bottom line: there is a lot of stuff. but i just wanted to say thanks for being so patient with me. thanks for being so amazing and so supportive and thanks for all the tweets, the emails, the tumblr and facebook messages. thanks to all of you who've contacted me to let me know you've pre-ordered the book or reviewed it or even just entered contests to win it. you guys make this journey so much more fun. every single day i'm so ridiculously happy that the internet brought us together.

one last thing? i hope you know i haven't forgotten about you on this blog; the truth is i'm just afraid of putting out mediocre content. i still tweet pretty much every day, though. that's mediocre content allllllll dayyyyyy longgggg.


heart you guys so much.

*i had to use a calculator to figure that out.



so here's the thing - telling people you're a writer is, in a lot of ways, a really fascinating experience.

the reactions are mixed. there's a lot of Oooohhhh! Is it about Vampires? Sexy sexy vampires? and Oh, that's so interesting, do you have a book out yet? and Well what do you write? What's the story about?

(side note: if you ever hope to be able to answer those last two questions, you should start kissing the people who force you to write really amazing query letters. because a one-sentence pitch? a two-sentence summary? a 250-word synopsis? those suckers have made my life infinitely less-complicated.)

but of all the raised eyebrows and wide eyes and slow nods and furrowed brows, the most interesting reactions thus far (for me) have been from people who are inspired by my admission to tell me secrets of their own.

mmm hmmm.

i am always shocked by the number of people who tell me that they, too, are writing a book.

it's kind of the same, each time. after the usual "oh, you're writing a book, la dee da, so nice for you, sexy vampires sexy sexy hurr hurr i saw that movie with the stephen mayers and he he he" and the solemn author response of "well, yes, i saw that movie too, but not all books are about vampires and anyway, i'm going to just smile and pretend that you, fine sir, are the first person to ever make a funny about YA novels and vampires because i do not wish to insult your person," the conversation will somehow make a left turn into the life story of the Person You Are Speaking With.

and they will admit that they are writing a book.

at this point i usually find myself quite pleased and rather excited. i know all too well how difficult it is to make that kind of admission, and it's always nice to find a fellow writer in a body you least expect. almost all of my writer friends live exclusively in the internet (i hope you're not too cramped in there) and when i meet Our Kind outside of the worldwide webs, i tend to get a little OH MY GOD YOU'RE ONE OF US FLAILY HANDS hey why don't we sit and swap query horror stories over a hot cup of something caffeinated??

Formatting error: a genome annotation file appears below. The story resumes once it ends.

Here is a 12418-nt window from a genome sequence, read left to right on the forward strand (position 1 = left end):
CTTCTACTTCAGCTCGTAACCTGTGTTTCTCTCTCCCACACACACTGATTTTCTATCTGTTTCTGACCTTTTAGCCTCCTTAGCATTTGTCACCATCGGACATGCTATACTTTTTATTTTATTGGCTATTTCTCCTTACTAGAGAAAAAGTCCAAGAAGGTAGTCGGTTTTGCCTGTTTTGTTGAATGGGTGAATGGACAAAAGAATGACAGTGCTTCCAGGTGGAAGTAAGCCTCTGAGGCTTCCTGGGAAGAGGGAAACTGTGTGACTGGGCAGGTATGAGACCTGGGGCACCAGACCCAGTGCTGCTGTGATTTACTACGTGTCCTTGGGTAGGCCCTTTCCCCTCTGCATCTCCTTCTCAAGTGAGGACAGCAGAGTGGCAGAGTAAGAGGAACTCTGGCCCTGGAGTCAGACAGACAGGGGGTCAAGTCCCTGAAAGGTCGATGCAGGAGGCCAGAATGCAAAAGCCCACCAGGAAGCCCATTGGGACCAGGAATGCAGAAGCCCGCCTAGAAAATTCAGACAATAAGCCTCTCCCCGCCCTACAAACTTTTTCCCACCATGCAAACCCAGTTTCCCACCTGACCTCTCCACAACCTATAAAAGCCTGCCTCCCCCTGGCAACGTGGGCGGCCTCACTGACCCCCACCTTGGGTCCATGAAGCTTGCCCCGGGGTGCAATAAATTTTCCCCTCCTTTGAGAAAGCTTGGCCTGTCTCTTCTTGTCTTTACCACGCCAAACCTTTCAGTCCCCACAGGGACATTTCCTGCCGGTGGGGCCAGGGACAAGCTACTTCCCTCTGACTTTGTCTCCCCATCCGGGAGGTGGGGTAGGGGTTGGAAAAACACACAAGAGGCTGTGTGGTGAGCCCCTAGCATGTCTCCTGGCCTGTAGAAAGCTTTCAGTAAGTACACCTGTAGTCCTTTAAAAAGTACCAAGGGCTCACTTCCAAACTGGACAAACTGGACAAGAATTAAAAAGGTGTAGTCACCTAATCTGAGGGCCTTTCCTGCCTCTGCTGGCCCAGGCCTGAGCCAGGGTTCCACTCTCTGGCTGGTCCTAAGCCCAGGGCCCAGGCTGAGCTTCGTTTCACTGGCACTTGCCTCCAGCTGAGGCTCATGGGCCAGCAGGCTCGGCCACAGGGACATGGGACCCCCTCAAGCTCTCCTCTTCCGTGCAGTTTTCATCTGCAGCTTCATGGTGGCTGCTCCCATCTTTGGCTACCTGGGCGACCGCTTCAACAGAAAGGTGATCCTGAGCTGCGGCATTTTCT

but the thing is, it never gets there.

because their very first question (after telling me that they've written a book/are writing a book/are thinking about writing a book/have always wanted to write a book) is always "So how do you get a book published?"

and that's when i take a deep breath and paste on a bracing smile and hand out links to Janet Reid and Nathan Bransford's blogs. they ask me if i "knew someone" or if "someone taught me the ropes" and i wish i had something really Cool and Exciting to say but i all i can do is shrug. shake my head. say "nope. i just googled the crap out of it."

and it got me thinking.
about you.
about all of you.

about how hard you work every single day to learn this industry. how you spend hours and hours away from your family, your responsibilities, your sweet, sweet bed, just to figure out how to do this right. you ask a million questions about first lines, first paragraphs, first pages. you wonder about Inciting Incidents and Character Arcs and the minute details of how to format your query letter. you send frantic emails to your crit partners and fill writer forums with questions like does the word count go at the beginning or at the end? do i tell them i'm querying multiple projects? does it have to be exactly one page? will i get auto-rejected for a typo if i SON OF A MOTHERLESS GOAT I SPELLED QUERY WRONG PLEASE GOD SOMEONE JUST SHOOT ME IN THE FACE